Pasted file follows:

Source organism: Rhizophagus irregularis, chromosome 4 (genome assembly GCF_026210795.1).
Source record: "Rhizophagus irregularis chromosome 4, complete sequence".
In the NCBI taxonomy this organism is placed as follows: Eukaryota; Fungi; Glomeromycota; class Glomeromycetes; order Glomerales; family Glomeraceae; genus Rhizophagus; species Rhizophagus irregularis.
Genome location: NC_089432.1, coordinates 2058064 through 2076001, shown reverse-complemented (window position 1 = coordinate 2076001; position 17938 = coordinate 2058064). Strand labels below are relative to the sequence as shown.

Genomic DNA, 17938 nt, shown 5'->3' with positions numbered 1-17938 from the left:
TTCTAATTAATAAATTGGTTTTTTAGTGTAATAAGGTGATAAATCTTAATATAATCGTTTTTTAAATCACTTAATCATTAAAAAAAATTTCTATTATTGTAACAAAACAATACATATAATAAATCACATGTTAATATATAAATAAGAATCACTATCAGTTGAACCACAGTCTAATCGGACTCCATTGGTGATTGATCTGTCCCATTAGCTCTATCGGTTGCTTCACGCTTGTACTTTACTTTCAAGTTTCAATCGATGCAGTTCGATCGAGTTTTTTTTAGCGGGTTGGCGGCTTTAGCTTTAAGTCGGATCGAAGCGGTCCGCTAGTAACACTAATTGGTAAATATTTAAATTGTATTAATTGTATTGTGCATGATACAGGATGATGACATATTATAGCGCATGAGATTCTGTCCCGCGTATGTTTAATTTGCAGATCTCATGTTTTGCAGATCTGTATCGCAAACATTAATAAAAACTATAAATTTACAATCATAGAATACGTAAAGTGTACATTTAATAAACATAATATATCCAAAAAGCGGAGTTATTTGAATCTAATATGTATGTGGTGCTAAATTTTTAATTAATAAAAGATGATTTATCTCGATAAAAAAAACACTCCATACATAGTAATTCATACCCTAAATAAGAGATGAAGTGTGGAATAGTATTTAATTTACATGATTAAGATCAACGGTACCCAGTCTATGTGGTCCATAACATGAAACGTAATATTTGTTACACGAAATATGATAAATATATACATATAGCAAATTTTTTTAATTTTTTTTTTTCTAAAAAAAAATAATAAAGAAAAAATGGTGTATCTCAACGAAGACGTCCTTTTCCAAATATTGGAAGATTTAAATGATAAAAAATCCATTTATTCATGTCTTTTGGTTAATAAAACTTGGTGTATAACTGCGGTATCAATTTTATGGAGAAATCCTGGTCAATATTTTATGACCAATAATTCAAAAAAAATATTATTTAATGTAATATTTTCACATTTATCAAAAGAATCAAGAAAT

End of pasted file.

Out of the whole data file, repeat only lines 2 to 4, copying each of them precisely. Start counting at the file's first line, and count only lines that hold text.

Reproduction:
Source record: "Rhizophagus irregularis chromosome 4, complete sequence".
In the NCBI taxonomy this organism is placed as follows: Eukaryota; Fungi; Glomeromycota; class Glomeromycetes; order Glomerales; family Glomeraceae; genus Rhizophagus; species Rhizophagus irregularis.
Genome location: NC_089432.1, coordinates 2058064 through 2076001, shown reverse-complemented (window position 1 = coordinate 2076001; position 17938 = coordinate 2058064). Strand labels below are relative to the sequence as shown.